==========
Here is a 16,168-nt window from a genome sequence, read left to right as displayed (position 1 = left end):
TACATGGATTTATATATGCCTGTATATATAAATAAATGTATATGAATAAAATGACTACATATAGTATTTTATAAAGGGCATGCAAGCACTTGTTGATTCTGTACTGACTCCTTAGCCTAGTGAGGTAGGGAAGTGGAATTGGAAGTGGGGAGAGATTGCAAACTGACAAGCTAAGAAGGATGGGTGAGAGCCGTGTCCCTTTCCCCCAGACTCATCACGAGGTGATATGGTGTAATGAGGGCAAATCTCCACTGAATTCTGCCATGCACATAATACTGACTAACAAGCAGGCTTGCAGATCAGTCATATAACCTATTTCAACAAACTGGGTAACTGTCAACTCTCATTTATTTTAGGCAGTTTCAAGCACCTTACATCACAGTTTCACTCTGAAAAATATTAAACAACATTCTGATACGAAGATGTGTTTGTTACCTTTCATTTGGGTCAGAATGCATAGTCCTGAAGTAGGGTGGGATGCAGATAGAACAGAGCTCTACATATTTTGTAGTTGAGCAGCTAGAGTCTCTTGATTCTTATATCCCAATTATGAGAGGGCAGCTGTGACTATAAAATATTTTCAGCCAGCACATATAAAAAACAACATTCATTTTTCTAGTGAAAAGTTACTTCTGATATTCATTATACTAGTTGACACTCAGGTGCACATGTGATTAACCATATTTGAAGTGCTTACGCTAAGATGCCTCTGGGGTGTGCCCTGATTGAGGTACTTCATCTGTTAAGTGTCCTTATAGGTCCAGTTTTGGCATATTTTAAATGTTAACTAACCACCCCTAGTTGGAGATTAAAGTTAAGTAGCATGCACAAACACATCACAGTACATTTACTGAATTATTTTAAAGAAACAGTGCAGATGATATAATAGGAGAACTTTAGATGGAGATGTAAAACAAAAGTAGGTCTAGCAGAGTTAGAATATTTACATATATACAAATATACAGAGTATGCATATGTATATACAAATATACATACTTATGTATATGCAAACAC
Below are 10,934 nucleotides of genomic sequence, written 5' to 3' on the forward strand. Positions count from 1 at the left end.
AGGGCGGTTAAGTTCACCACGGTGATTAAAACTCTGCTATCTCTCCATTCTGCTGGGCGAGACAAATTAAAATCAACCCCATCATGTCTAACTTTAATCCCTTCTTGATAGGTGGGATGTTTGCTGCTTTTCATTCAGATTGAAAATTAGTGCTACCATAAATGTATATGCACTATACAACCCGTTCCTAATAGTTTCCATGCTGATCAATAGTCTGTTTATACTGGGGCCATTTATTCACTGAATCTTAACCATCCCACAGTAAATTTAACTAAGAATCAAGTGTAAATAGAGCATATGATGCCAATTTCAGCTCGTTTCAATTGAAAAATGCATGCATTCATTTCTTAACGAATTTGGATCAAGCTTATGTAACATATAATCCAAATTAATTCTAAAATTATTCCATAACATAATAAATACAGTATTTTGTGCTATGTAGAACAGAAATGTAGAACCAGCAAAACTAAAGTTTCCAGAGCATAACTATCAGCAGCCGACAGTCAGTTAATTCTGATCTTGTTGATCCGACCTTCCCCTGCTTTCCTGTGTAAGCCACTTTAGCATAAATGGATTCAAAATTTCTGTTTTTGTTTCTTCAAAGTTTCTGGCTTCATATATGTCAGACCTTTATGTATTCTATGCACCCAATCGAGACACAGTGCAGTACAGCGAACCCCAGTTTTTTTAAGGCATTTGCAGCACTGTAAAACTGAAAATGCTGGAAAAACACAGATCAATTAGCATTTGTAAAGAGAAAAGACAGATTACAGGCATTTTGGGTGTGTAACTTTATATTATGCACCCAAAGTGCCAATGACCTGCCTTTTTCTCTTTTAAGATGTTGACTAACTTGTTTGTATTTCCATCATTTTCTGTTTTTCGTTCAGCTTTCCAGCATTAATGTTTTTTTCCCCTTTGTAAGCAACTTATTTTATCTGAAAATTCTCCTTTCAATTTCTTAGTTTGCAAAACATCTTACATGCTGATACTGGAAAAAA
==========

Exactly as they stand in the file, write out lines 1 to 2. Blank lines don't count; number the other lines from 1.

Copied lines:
Here is a 16,168-nt window from a genome sequence, read left to right as displayed (position 1 = left end):
TACATGGATTTATATATGCCTGTATATATAAATAAATGTATATGAATAAAATGACTACATATAGTATTTTATAAAGGGCATGCAAGCACTTGTTGATTCTGTACTGACTCCTTAGCCTAGTGAGGTAGGGAAGTGGAATTGGAAGTGGGGAGAGATTGCAAACTGACAAGCTAAGAAGGATGGGTGAGAGCCGTGTCCCTTTCCCCCAGACTCATCACGAGGTGATATGGTGTAATGAGGGCAAATCTCCACTGAATTCTGCCATGCACATAATACTGACTAACAAGCAGGCTTGCAGATCAGTCATATAACCTATTTCAACAAACTGGGTAACTGTCAACTCTCATTTATTTTAGGCAGTTTCAAGCACCTTACATCACAGTTTCACTCTGAAAAATATTAAACAACATTCTGATACGAAGATGTGTTTGTTACCTTTCATTTGGGTCAGAATGCATAGTCCTGAAGTAGGGTGGGATGCAGATAGAACAGAGCTCTACATATTTTGTAGTTGAGCAGCTAGAGTCTCTTGATTCTTATATCCCAATTATGAGAGGGCAGCTGTGACTATAAAATATTTTCAGCCAGCACATATAAAAAACAACATTCATTTTTCTAGTGAAAAGTTACTTCTGATATTCATTATACTAGTTGACACTCAGGTGCACATGTGATTAACCATATTTGAAGTGCTTACGCTAAGATGCCTCTGGGGTGTGCCCTGATTGAGGTACTTCATCTGTTAAGTGTCCTTATAGGTCCAGTTTTGGCATATTTTAAATGTTAACTAACCACCCCTAGTTGGAGATTAAAGTTAAGTAGCATGCACAAACACATCACAGTACATTTACTGAATTATTTTAAAGAAACAGTGCAGATGATATAATAGGAGAACTTTAGATGGAGATGTAAAACAAAAGTAGGTCTAGCAGAGTTAGAATATTTACATATATACAAATATACAGAGTATGCATATGTATATACAAATATACATACTTATGTATATGCAAACAC